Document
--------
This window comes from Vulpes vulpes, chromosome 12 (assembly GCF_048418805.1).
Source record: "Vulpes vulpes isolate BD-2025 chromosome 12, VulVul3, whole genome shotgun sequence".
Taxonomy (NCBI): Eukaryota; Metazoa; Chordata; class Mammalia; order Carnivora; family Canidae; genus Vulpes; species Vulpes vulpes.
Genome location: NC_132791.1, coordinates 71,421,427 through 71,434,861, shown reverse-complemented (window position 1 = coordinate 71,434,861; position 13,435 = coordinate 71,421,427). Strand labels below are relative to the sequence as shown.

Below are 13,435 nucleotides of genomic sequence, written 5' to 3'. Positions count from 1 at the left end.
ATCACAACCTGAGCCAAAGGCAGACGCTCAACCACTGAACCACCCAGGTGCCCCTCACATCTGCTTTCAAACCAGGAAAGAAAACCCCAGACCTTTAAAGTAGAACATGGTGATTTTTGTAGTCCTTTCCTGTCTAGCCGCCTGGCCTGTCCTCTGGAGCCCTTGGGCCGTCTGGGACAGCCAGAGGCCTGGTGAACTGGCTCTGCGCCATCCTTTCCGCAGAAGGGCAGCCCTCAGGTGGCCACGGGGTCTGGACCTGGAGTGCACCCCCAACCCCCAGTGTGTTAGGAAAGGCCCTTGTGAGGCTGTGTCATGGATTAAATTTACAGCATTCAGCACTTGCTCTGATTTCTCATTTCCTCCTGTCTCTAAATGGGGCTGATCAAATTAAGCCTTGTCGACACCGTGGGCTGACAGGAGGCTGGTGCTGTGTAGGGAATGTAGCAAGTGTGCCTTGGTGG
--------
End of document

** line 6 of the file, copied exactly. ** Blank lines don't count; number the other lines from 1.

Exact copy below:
ATCACAACCTGAGCCAAAGGCAGACGCTCAACCACTGAACCACCCAGGTGCCCCTCACATCTGCTTTCAAACCAGGAAAGAAAACCCCAGACCTTTAAAGTAGAACATGGTGATTTTTGTAGTCCTTTCCTGTCTAGCCGCCTGGCCTGTCCTCTGGAGCCCTTGGGCCGTCTGGGACAGCCAGAGGCCTGGTGAACTGGCTCTGCGCCATCCTTTCCGCAGAAGGGCAGCCCTCAGGTGGCCACGGGGTCTGGACCTGGAGTGCACCCCCAACCCCCAGTGTGTTAGGAAAGGCCCTTGTGAGGCTGTGTCATGGATTAAATTTACAGCATTCAGCACTTGCTCTGATTTCTCATTTCCTCCTGTCTCTAAATGGGGCTGATCAAATTAAGCCTTGTCGACACCGTGGGCTGACAGGAGGCTGGTGCTGTGTAGGGAATGTAGCAAGTGTGCCTTGGTGG